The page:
Image: Supplied. By Emma Wynne for ABC News.
Current government recommendations for 30 minutes of exercise five times a week could be met in less than half that time, according to a study involving researchers at Perth’s Curtin University.
The study found that doing nine 60-second sprints followed by two minutes of recovery could be as beneficial as 45 minutes of jogging.
Associate Professor Cecilie Thogersen-Ntoumani said the benefits of shorter, high-intensity sessions had already been established in laboratory studies.
“Our study was one of the first to look at whether it works in a real-life setting,” she said.
“We implemented a randomised control trial with 90 participants overall taking part in either moderate-intensity training or high-intensity condition training over 10 weeks.”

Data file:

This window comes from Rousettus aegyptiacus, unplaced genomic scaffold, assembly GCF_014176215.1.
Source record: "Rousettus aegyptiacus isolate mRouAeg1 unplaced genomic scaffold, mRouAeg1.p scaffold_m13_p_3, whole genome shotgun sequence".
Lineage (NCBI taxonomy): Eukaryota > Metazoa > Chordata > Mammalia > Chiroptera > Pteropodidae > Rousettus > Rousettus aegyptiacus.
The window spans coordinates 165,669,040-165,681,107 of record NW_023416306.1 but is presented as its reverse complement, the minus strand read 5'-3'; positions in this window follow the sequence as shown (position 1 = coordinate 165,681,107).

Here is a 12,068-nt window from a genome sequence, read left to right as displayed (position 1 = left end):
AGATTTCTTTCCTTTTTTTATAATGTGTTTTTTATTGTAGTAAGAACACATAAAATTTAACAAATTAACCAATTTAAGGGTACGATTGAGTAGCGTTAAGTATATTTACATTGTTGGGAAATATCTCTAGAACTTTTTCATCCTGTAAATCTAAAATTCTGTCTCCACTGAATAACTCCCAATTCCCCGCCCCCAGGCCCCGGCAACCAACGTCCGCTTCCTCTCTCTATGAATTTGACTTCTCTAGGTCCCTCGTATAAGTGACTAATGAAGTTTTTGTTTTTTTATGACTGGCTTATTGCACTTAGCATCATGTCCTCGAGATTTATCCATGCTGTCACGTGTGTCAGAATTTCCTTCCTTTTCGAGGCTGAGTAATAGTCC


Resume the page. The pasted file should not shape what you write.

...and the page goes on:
The researchers found there was similar benefit experienced by both groups — who had been sedentary prior to the training — in terms of fitness outcomes and cardio-metabolic improvement.
One group did moderate exercise for 30 to 45 minutes five times a week, and the high-intensity groups did just three sessions a week of 25 minutes.
“What we found, interestingly, was that there was a better adherence in those who did the high-intensity training,” Professor Thogersen-Ntoumani said.
“A big barrier to exercise is lack of time, whether perceived or actual. That could explain that difference.”
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The significance of the research is that it widens the options available to people who are looking to improve their fitness, the professor said.